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When the Air Became Important: A Social History of the New England and Lancashire Textile Industries
by Janet Greenlees
Rutgers University Press, 2019
Cloth: 978-0-8135-8796-7 | eISBN: 978-0-8135-8797-4
Library of Congress Classification RC965.T4G74 2019
Dewey Decimal Classification 331.3877094276

ABOUT THIS BOOK | AUTHOR BIOGRAPHY | REVIEWS | TOC
ABOUT THIS BOOK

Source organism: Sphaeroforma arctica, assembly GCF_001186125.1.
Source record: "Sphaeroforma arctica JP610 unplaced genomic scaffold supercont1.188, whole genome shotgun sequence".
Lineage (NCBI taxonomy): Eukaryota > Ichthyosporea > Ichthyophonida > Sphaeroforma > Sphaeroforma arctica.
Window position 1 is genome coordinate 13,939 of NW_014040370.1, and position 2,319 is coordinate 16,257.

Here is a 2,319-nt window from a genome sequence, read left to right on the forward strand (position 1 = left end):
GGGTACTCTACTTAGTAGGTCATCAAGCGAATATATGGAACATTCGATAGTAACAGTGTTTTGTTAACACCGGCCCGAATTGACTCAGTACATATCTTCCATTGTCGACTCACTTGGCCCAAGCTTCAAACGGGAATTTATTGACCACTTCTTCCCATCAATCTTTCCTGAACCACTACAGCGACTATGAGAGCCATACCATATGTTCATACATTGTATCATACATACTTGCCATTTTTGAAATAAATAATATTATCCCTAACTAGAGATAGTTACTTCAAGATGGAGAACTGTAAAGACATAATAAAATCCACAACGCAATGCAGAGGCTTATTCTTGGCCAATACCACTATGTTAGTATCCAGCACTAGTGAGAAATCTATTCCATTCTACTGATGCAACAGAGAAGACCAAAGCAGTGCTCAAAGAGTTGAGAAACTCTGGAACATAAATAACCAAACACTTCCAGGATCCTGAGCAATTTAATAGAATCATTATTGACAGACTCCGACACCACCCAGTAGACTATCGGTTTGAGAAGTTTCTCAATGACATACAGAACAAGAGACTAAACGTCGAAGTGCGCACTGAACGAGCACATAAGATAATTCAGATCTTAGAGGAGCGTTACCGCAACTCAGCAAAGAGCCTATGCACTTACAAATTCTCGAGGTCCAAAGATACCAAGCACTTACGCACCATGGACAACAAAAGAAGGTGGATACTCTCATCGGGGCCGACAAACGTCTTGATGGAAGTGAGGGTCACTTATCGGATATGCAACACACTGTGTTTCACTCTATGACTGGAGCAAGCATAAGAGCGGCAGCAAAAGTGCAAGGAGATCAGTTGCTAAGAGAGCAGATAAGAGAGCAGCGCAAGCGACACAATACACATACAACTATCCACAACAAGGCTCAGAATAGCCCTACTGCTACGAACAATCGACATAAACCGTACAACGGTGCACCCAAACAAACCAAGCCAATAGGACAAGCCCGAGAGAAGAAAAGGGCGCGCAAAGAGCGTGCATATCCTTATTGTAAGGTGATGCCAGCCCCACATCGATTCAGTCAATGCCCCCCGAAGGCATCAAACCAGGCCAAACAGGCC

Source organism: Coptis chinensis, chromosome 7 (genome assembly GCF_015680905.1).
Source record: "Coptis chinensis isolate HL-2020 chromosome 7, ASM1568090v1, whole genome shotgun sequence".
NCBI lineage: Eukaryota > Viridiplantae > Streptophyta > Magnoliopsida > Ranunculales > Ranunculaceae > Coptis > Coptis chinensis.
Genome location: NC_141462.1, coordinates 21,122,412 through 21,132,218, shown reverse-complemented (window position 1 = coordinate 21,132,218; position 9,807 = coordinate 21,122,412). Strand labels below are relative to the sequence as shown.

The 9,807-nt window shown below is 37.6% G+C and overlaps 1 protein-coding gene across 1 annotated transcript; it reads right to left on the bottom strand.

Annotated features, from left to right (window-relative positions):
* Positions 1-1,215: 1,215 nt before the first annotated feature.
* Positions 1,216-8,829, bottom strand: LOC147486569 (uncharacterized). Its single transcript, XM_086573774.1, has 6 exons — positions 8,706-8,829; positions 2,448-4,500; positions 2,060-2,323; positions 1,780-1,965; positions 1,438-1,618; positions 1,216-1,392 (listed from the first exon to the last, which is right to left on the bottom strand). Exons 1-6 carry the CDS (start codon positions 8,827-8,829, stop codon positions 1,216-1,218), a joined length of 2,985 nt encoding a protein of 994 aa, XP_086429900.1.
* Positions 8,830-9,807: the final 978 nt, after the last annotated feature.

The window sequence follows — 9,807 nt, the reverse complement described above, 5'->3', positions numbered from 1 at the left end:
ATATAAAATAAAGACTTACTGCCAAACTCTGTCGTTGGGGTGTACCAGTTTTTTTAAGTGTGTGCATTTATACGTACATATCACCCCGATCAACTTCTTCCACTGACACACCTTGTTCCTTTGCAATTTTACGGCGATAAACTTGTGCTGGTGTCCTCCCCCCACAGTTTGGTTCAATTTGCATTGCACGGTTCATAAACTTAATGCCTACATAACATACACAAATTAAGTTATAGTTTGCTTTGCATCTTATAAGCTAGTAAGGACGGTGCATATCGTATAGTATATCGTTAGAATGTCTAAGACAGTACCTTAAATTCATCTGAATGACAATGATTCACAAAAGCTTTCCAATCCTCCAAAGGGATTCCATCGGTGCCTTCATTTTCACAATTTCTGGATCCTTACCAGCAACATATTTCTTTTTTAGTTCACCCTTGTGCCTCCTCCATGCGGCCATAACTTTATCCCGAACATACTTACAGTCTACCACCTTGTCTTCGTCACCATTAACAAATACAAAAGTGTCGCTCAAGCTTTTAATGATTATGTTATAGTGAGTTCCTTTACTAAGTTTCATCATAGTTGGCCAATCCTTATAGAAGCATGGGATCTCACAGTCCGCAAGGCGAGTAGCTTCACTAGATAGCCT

In When the Air Became Important, medical historian Janet Greenlees examines the working environments of the heartlands of the British and American cotton textile industries from the nineteenth to the late twentieth centuries. Greenlees contends that the air quality within these pioneering workplaces was a key contributor to the health of the wider communities of which they were a part. Such enclosed environments, where large numbers of people labored in close quarters, were ideal settings for the rapid spread of diseases including tuberculosis, bronchitis and pneumonia. When workers left the factories for home, these diseases were transmitted throughout the local population, yet operatives also brought diseases into the factory. Other aerial hazards common to both the community and workplace included poor ventilation and noise. Emphasizing the importance of the peculiarities of place as well as employers’ balance of workers’ health against manufacturing needs, Greenlees’s pioneering book sheds light on the roots of contemporary environmentalism and occupational health reform. Her work highlights the complicated relationships among local business, local and national politics of health, and community priorities.

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